By Jim Lakin, MD, Master Gardener
Daffodils are a distant dream come August. Tulips, peonies and Iris have had their hour upon the stage and are seen no more. How welcome are the coneflowers that splash waves of pink, yellow and purple across the simmering summer landscape.
Coneflowers, or Echinacea, are perennials native to the Midwest and quite hardy here in Minnesota. Of the three species—Pale Purple Coneflower (E. pallida), Yellow Purple Coneflower (E. paradoxa) and Purple Coneflower (E. purpurea) —Purple Coneflower is planted most widely. It grows easily from seed reaching two to four feet in maturity. It is very drought tolerant once established. Unlike its Pale Purple and Yellow Purple cousins who are prairie dwellers requiring full sun, Purple Coneflower does well in part shade. As you might expect, in the wild it is found in woodland borders and savannas as well as out on the prairie.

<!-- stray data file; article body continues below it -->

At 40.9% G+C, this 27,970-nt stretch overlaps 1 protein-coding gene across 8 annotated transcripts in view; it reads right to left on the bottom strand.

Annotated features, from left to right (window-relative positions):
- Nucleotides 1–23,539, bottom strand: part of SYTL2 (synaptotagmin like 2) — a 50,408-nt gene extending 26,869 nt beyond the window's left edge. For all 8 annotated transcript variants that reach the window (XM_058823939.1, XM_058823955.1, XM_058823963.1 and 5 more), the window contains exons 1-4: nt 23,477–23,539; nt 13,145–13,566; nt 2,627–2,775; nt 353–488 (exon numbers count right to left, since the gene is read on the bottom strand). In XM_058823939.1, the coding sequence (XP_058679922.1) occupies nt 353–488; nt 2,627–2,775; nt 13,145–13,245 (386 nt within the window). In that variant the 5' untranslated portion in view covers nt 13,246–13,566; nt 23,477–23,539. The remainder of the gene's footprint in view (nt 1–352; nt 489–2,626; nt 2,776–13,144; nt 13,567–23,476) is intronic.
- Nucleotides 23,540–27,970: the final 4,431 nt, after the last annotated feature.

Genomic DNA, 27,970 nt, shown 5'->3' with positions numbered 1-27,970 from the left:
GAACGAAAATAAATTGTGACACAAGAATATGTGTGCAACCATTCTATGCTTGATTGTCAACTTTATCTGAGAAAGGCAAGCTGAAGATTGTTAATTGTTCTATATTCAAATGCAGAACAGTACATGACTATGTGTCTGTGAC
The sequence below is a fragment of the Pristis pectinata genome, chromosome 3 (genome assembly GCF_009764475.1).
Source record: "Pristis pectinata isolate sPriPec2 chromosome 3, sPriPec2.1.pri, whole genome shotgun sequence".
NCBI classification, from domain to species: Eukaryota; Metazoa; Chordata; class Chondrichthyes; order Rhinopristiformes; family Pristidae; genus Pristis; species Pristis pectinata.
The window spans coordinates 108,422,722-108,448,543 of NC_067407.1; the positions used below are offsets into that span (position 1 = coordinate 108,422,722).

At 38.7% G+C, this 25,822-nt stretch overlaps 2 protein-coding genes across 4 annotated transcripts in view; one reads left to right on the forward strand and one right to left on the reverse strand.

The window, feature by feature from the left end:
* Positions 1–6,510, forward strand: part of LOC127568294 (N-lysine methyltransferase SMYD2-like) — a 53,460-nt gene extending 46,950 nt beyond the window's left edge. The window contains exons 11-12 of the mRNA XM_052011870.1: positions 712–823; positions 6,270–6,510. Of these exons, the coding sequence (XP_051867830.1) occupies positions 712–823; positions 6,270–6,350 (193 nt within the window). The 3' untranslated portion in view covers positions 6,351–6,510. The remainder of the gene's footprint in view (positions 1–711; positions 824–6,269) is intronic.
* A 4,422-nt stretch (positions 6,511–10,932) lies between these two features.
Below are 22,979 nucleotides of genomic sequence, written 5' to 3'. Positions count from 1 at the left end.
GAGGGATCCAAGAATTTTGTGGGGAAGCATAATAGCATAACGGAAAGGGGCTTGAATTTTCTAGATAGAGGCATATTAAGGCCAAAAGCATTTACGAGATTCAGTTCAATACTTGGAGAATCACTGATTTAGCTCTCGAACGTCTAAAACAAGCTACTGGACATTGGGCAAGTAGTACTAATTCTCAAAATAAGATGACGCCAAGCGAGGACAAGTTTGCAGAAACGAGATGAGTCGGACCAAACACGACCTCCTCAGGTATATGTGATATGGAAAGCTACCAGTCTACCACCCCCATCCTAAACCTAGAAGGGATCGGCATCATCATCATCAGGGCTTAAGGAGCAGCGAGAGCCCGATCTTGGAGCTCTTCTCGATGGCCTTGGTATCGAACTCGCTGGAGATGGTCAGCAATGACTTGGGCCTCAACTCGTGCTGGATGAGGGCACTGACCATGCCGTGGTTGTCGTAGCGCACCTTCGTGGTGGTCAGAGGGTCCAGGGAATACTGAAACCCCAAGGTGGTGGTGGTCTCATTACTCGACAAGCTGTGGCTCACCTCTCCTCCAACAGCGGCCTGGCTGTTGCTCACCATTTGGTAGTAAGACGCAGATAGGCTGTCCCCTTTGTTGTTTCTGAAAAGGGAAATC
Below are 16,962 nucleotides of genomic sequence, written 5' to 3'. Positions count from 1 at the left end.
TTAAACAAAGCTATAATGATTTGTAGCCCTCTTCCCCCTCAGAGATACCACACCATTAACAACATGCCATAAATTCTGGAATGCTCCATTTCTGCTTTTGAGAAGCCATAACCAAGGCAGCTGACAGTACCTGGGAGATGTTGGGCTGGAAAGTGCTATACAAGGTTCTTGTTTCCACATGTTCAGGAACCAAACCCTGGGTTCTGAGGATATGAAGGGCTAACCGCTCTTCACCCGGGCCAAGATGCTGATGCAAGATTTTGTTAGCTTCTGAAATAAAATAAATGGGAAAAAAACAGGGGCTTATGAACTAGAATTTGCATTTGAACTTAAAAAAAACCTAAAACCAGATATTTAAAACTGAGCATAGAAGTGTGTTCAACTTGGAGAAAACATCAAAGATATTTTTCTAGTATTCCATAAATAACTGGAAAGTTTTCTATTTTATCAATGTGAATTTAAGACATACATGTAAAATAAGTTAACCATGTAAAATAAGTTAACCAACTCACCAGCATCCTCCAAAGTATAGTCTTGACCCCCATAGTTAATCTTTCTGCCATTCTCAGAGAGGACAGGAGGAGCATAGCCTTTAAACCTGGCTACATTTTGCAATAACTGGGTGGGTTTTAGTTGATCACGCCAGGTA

Purple Coneflower’s rosy pink flowers (actually sepals) surround an orange cone of disk flowers. The flowers themselves are rich in nectar. This makes them ideal for a pollinator garden. They provide a strategic food source for butterflies during a period of the year when many other nectar sources have dried up. As a plus, the seeds are prized by the American Goldfinch who may be a fall visitor to a planting. Bloom time is extensive here in Minnesota from mid-summer into fall. Purple Coneflower will self-seed easily, forming a dense border after a few years. Thus, it does well on a forest edge, along a partly shaded wall or fence, or a semi-shaded natural garden.
Purple Coneflower has become a victim of its popularity, however. A wide range of hybrids and cultivated varieties (cultivars) have been produced for the commercial trade. Many of these “improved” versions do not produce nectar. As such they are of no value to pollinators. If in doubt as to what you’re looking at is true “species” or a hybrid or cultivar it is best to ask your nursery expert before buying.
For more information try these links to the University of Minnesota Extension’s website:
Is a Cultivar as Good as the Native Plant Species for Pollinators
Creating a Butterfly Garden